My sister, la fantasma
JT Camparo

My sister, la fantasma, blows in and out of my life. I can smell her on the wind before she comes to visit. Her bracelets rattle like old bones, her dark skin is ashy, and her eyes hollow. She grins at me with all her teeth. I can see her hunger in the gesture. I take her into a strong hug anyway.

My mother mourns my sister. She won’t see her. She won’t feed her, which is worse. My mother smells famine and drought on the air and wafts the smoke from burning sage over the doorways and windows. When I visit she passes an egg over my body. I don’t tell my sister, but I don’t ask my mother to stop. It helps. I regain color and weight and stop feeling so desperately thirsty all the time. She sends me home with sopa de malanga, lavender lotion, and bundles of dried sweet sage she hopes I’ll use.

“I cannot lose another daughter.”

She never calls my sister by name.

I go almost a year without seeing her. She doesn’t call, doesn’t write. I don’t smell dust on the wind. I listen for the rattling of bones but the night is full of regular noises: dogs barking, traffic, the hum of a street light. Until one day I stop in front of my door and hear a laugh like a death rattle. I can see the back of her head, long black hair falling down the back of the couch. My roommate is getting her a glass of water. Makes sense, she can’t enter the kitchen herself, has probably been lingering on the edges of it until he saw her. It’s a place of creation, my territory, and la fantasma can’t cross the threshold. He sets it down on the table and greets me before he has to leave for the night shift at the hospital.

While his back is turned she drains the glass in one smooth movement. I sit on the chair opposite her and stare. I can’t help it. She’s pregnant. I can see the life glowing through her ashy skin. She’s always been translucent around the edges, fading in and out, but around her belly she’s solid. She grins at me with too sharp teeth. If I entertained the thought for even second that she’d begun to dig herself out of the pit for her baby, it’s gone. She’s still hungry, hungrier than ever. I can feel myself drying out, weakening from here, and I haven’t even touched her.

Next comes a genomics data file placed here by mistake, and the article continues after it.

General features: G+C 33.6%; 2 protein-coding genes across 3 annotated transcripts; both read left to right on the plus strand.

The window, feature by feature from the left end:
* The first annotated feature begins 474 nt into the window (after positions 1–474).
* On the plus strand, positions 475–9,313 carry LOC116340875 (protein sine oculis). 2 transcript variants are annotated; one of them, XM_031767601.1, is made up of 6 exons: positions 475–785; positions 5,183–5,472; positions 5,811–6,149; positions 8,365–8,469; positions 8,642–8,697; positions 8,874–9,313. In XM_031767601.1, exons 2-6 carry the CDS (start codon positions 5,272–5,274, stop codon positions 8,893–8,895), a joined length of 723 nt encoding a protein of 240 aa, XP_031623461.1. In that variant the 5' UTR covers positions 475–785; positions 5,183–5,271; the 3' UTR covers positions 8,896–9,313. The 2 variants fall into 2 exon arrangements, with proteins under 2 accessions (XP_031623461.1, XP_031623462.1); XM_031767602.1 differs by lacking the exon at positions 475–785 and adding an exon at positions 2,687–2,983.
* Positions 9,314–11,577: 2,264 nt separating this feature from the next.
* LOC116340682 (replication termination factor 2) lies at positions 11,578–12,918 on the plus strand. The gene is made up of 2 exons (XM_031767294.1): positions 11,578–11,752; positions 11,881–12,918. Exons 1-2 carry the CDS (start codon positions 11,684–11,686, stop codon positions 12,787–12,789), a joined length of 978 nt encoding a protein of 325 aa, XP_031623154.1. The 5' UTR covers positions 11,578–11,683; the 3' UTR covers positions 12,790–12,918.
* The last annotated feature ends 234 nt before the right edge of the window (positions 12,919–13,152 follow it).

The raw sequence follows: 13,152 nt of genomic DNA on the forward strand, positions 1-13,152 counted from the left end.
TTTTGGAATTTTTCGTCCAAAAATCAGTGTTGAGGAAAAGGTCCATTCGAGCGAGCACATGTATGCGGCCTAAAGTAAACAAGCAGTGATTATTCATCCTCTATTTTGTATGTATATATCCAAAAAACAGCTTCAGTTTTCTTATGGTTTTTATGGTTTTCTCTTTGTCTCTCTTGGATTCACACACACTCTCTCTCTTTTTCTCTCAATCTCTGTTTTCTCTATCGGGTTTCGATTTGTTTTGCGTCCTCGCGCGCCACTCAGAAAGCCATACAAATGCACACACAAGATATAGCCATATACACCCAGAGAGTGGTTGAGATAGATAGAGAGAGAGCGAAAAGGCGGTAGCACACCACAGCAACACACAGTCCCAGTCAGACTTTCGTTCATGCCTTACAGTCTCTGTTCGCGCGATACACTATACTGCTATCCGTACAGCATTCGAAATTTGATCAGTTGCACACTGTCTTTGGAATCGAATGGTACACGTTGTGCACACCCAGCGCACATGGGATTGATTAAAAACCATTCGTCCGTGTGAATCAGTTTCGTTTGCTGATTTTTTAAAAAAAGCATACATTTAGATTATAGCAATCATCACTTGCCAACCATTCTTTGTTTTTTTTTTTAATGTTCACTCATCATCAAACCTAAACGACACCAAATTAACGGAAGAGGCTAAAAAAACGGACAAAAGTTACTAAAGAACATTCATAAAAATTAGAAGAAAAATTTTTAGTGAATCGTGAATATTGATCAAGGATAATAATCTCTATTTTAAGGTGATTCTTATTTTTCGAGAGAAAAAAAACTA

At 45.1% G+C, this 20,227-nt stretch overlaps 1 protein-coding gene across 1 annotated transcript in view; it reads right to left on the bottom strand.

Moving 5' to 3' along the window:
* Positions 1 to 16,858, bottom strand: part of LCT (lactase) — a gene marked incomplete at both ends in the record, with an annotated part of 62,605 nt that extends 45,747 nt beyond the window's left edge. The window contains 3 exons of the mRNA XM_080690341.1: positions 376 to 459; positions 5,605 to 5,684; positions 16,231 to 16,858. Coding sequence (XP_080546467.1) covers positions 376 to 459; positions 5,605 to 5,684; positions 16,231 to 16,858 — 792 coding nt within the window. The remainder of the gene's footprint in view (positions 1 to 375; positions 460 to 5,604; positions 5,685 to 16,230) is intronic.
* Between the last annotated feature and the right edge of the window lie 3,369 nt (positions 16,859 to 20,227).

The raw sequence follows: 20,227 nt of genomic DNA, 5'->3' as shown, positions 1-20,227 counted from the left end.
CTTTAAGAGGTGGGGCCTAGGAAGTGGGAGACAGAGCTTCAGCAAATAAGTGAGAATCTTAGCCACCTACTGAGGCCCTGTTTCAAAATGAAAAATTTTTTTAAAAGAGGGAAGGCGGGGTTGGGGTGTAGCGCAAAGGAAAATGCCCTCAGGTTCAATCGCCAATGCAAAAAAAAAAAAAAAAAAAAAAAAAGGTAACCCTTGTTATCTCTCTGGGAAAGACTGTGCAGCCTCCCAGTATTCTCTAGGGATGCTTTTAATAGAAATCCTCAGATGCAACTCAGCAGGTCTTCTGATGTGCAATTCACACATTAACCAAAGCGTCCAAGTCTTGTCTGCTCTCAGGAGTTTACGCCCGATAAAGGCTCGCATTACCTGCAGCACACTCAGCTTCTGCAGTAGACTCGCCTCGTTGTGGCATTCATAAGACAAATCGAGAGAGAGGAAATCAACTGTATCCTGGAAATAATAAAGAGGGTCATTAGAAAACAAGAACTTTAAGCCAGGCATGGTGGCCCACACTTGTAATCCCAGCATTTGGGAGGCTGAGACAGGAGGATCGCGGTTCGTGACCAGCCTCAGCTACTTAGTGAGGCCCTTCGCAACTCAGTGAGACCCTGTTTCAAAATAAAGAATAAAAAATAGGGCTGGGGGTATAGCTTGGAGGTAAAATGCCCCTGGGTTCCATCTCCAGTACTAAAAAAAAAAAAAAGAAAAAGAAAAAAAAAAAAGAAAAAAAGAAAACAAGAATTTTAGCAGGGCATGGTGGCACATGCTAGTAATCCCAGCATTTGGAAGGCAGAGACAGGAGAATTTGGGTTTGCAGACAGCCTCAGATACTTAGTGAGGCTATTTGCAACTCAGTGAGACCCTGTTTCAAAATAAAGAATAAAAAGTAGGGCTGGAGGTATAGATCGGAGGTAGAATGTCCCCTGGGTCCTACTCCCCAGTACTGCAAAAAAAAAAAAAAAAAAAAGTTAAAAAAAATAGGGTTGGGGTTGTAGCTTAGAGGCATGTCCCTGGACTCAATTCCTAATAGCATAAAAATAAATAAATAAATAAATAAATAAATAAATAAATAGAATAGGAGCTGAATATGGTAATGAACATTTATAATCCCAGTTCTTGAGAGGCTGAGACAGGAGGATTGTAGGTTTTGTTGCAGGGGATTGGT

“I can’t keep it. I won’t change so I can’t keep it. Do you want it?”
She’s so blunt about it. This is a version of my sister pared down to bone and I’m never going to get used to what that means.


The birth is a difficult one. We gather around the bathtub in my mother’s house, cousins, my mother, and I. Sweet sage is set aside for now. Hours of pushing, bloody water, and the inhuman screeching of my sharp sister, her long black hair plastered to her face where it has escaped from its tie.
Finally, the baby is born. A wrinkly red bundle that begins screaming as soon as her mother reaches for her. My sister pulls her hands back slowly, then leans back in the tub, exhausted.

She stares at her baby, pupils blown so wide the darkness swallows her eyes, unblinking black holes, for the entire time it takes to cut the umbilical, to clean her and wrap her in soft cloth. She tracks the movement of tiny fists waving through the air, the small body beginning to still while a breastfeeding cousin feeds her. She burns with want so badly that the bath water begins to evaporate around her before she visibly calms herself.

When I look away from the baby my sister is gone. A trail of dripping footprints in soiled water leading to the wall and stopping.

My mother burns sage, cleans the entire house top to bottom, and burns sage again. She insists I’ll need the help being a first time mom for my niece and practically forces us to move in. I had to move out of the shared apartment anyway. She’s right about needing help, but I notice all the other things she does too. She hangs blue glass eyes in the kitchen windows and the nursery. She keeps statues of saints in corners, embroiders symbols into the baby blankets, puts herbs in my bathwater.

That doesn’t stop me from waking up in the rocking chair one night, baby in a chest sling, to see the hungry void eyes of my sister taking in the sight of her sleeping child.

She looks at me, and then la fantasma turns away.